Since coronavirus hit Britain, black people and other ethnic minorities have been more likely than most to lose their income, fall behind on bills or have to apply for Universal Credit.
Andrea Barry of the Joseph Rowntree Foundation, a poverty charity, said: “Just as coronavirus has disproportionately affected the health of black and other minority communities, it has also had a disproportionate financial effect – widening existing economic inequalities.”
Even before the pandemic, they were more likely to be out of work or earning less than their white colleagues. This week the Government launched an inquiry into the impact of its coronavirus measures on ethnic minorities. Here we take stock of what they’ll find.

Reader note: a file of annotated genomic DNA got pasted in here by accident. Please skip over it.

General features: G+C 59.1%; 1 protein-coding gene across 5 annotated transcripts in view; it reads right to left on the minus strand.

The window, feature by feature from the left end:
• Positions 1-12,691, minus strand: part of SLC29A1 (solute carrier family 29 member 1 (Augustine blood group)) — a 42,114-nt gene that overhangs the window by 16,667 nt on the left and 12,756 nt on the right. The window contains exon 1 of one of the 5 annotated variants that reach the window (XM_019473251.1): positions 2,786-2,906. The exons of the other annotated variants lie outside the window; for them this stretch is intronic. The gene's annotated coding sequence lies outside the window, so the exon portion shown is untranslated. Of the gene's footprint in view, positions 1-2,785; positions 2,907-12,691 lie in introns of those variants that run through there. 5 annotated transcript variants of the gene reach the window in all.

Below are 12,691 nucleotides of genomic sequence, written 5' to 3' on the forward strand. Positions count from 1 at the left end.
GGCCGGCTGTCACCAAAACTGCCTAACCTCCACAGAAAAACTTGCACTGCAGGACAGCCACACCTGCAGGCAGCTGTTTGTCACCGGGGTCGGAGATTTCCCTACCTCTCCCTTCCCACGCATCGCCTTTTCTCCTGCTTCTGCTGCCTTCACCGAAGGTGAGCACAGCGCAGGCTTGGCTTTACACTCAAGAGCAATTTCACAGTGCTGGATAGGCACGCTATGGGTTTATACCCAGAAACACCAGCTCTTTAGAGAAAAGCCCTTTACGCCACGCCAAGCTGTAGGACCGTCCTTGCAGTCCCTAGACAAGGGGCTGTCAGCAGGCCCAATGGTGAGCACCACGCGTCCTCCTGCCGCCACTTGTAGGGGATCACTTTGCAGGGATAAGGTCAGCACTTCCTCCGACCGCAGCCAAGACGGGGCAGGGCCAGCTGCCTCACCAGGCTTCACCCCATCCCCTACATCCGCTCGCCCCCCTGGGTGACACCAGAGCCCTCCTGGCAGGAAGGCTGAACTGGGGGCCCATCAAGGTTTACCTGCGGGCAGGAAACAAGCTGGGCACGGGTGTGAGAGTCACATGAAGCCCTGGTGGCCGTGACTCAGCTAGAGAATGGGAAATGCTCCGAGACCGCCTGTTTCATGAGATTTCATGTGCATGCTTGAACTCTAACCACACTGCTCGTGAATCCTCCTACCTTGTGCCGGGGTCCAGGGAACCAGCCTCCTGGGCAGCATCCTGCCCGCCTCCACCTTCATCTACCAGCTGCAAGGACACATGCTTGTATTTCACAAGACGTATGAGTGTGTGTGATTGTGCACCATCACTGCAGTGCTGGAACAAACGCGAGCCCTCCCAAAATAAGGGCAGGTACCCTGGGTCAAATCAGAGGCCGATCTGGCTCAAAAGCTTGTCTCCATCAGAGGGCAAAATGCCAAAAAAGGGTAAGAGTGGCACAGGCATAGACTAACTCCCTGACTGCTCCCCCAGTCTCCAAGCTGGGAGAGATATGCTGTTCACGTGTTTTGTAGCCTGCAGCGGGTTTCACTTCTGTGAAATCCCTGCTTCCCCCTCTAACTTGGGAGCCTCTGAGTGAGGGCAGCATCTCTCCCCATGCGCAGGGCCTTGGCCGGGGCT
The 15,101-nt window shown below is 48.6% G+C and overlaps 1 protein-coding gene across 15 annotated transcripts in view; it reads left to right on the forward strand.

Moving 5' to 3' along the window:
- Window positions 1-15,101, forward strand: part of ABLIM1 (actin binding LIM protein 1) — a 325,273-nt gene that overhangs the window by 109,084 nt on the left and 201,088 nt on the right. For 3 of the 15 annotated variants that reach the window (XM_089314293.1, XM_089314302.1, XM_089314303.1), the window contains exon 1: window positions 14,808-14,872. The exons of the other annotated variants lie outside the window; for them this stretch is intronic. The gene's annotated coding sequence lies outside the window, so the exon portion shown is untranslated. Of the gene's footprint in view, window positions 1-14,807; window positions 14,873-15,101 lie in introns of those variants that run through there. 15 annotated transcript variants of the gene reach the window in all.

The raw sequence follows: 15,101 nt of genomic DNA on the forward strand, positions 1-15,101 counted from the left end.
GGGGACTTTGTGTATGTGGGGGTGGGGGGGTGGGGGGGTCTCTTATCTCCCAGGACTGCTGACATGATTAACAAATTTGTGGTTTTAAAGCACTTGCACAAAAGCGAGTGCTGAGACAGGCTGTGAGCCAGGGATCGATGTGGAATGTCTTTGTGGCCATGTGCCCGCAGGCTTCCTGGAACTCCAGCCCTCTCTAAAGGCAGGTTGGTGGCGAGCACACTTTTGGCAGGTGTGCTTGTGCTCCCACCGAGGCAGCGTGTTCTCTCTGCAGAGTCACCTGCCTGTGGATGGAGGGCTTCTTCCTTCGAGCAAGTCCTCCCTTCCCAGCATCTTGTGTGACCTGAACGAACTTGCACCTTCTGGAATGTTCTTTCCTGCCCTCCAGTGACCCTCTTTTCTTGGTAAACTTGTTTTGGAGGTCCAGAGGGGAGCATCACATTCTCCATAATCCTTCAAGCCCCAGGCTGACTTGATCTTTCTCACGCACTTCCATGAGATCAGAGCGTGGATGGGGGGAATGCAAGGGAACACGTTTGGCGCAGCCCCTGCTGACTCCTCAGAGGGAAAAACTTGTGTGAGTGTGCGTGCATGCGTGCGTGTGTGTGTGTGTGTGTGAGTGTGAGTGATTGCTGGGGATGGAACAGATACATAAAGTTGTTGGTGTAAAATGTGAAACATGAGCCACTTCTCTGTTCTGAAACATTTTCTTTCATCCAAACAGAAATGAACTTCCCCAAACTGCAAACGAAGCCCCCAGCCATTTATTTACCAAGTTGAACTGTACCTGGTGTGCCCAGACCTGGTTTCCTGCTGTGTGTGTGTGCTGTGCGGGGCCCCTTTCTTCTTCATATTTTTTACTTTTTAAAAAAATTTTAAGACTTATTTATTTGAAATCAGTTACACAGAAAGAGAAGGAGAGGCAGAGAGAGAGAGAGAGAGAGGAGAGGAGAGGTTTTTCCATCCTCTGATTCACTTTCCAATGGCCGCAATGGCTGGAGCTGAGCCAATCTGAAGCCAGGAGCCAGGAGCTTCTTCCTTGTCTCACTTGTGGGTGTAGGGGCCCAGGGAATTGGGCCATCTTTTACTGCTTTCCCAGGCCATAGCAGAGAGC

The earnings gap
While income gaps have been closing fast for some ethnic groups in Britain in recent years, the income gap between the black African and white populations has barely moved since 2002 and the gap has grown for the black Caribbean population.
Black African workers still earn around £10,000 less a year than white British ones, after housing costs are taken into account, analysis by think tank The Resolution Foundation shows.
Black Caribbean ones have around £7,000 a year less to live on. Black men in the same occupation and with the same qualifications still earn between 15 and 19pc less than their white male counterparts.